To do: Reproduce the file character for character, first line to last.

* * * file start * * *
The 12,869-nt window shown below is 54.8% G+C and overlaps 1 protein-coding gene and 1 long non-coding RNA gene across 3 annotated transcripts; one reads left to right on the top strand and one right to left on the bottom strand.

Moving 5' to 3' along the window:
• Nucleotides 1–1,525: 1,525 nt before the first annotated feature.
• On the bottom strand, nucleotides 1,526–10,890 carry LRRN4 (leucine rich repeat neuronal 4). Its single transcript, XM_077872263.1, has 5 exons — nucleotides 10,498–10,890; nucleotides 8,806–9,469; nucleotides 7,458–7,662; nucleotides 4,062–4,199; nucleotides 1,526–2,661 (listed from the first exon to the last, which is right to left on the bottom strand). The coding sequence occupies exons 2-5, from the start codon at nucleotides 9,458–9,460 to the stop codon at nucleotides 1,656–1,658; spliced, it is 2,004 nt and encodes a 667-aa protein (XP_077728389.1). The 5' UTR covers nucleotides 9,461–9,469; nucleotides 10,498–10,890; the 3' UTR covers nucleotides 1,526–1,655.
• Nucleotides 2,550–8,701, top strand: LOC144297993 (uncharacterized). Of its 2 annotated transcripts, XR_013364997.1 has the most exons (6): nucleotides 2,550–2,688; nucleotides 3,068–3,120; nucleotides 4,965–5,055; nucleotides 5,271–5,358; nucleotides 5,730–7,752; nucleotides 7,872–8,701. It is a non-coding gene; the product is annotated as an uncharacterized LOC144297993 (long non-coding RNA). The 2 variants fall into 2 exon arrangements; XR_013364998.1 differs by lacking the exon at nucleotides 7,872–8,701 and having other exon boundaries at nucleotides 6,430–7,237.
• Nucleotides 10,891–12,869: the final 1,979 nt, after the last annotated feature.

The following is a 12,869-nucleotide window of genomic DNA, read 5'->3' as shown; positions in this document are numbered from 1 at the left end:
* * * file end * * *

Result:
The 12,869-nt window shown below is 54.8% G+C and overlaps 1 protein-coding gene and 1 long non-coding RNA gene across 3 annotated transcripts; one reads left to right on the top strand and one right to left on the bottom strand.

Moving 5' to 3' along the window:
• Nucleotides 1–1,525: 1,525 nt before the first annotated feature.
• On the bottom strand, nucleotides 1,526–10,890 carry LRRN4 (leucine rich repeat neuronal 4). Its single transcript, XM_077872263.1, has 5 exons — nucleotides 10,498–10,890; nucleotides 8,806–9,469; nucleotides 7,458–7,662; nucleotides 4,062–4,199; nucleotides 1,526–2,661 (listed from the first exon to the last, which is right to left on the bottom strand). The coding sequence occupies exons 2-5, from the start codon at nucleotides 9,458–9,460 to the stop codon at nucleotides 1,656–1,658; spliced, it is 2,004 nt and encodes a 667-aa protein (XP_077728389.1). The 5' UTR covers nucleotides 9,461–9,469; nucleotides 10,498–10,890; the 3' UTR covers nucleotides 1,526–1,655.
• Nucleotides 2,550–8,701, top strand: LOC144297993 (uncharacterized). Of its 2 annotated transcripts, XR_013364997.1 has the most exons (6): nucleotides 2,550–2,688; nucleotides 3,068–3,120; nucleotides 4,965–5,055; nucleotides 5,271–5,358; nucleotides 5,730–7,752; nucleotides 7,872–8,701. It is a non-coding gene; the product is annotated as an uncharacterized LOC144297993 (long non-coding RNA). The 2 variants fall into 2 exon arrangements; XR_013364998.1 differs by lacking the exon at nucleotides 7,872–8,701 and having other exon boundaries at nucleotides 6,430–7,237.
• Nucleotides 10,891–12,869: the final 1,979 nt, after the last annotated feature.

The following is a 12,869-nucleotide window of genomic DNA, read 5'->3' as shown; positions in this document are numbered from 1 at the left end: